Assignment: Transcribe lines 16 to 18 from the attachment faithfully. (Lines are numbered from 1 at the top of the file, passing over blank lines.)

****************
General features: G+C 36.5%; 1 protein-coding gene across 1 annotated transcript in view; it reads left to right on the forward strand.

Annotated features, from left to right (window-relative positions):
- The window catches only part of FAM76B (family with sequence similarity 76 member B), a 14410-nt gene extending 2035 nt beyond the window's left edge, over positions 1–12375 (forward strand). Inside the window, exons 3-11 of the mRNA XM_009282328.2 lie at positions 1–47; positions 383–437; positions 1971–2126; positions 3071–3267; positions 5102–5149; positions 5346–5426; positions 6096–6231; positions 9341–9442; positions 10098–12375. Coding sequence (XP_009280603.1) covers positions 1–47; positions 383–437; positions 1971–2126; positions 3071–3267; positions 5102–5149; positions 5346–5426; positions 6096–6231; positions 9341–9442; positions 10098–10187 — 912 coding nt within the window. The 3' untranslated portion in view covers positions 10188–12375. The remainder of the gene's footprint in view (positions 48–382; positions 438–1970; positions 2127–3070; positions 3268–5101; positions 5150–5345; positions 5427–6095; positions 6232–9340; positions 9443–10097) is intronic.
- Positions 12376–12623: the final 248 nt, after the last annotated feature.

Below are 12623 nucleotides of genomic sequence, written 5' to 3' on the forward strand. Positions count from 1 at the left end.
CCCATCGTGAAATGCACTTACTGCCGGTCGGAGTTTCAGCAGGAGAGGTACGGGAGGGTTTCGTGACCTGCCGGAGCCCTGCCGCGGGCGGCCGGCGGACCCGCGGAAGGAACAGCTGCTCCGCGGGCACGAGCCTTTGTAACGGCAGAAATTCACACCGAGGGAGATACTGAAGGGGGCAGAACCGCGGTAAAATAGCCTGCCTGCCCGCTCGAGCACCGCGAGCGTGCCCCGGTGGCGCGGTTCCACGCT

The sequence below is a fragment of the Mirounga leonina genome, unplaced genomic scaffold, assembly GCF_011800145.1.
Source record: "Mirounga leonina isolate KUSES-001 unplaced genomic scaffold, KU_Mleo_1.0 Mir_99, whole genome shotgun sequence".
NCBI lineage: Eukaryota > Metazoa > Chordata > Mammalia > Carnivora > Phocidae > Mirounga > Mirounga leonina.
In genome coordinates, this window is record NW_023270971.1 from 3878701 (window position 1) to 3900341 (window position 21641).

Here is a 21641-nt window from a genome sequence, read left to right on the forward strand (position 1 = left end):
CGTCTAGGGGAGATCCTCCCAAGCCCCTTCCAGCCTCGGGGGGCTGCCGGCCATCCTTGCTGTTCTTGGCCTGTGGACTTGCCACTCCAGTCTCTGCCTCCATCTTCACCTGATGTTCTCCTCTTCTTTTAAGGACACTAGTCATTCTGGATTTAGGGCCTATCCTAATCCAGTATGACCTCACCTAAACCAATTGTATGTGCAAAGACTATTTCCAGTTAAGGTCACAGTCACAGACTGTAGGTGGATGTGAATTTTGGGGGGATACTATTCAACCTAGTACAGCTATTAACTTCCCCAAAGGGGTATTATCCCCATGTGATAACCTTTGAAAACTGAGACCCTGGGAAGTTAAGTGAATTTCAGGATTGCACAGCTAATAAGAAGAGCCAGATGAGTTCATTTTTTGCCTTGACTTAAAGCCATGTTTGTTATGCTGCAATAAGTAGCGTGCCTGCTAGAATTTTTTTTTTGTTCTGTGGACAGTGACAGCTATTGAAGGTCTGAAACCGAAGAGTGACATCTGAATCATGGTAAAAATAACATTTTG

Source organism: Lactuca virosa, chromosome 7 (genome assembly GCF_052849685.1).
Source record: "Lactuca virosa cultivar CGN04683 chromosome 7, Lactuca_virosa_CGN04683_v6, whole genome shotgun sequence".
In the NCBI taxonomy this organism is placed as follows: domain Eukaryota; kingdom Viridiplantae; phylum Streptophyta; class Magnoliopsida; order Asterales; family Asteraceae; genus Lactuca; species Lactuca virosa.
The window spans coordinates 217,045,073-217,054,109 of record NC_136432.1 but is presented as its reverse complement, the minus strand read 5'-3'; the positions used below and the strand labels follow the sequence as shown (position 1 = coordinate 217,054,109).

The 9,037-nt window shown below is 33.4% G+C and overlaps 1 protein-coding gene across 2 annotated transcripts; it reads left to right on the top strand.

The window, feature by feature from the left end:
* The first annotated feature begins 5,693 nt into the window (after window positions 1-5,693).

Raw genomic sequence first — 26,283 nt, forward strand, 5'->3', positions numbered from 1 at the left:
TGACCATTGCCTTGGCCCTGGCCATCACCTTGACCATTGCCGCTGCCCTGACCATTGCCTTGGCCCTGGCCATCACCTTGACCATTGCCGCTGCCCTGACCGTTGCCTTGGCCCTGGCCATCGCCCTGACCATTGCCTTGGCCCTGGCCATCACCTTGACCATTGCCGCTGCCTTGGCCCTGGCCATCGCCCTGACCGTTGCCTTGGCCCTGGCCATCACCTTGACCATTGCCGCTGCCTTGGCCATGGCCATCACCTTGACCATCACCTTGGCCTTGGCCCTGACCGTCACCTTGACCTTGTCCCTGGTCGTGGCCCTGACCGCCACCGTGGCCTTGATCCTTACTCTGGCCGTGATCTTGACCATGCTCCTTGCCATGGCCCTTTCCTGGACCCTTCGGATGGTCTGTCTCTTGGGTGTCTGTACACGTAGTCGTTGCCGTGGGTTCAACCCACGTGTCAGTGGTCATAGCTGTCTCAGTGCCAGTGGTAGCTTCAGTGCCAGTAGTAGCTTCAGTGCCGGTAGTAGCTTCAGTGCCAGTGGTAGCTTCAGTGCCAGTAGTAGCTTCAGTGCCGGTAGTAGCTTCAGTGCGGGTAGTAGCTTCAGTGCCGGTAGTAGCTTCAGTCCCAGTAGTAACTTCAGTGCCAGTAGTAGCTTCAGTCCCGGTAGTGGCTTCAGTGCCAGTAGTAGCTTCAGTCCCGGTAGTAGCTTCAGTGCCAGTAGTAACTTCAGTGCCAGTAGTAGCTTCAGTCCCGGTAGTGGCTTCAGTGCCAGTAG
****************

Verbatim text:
The window spans coordinates 217,045,073-217,054,109 of record NC_136432.1 but is presented as its reverse complement, the minus strand read 5'-3'; the positions used below and the strand labels follow the sequence as shown (position 1 = coordinate 217,054,109).

The 9,037-nt window shown below is 33.4% G+C and overlaps 1 protein-coding gene across 2 annotated transcripts; it reads left to right on the top strand.

The window, feature by feature from the left end: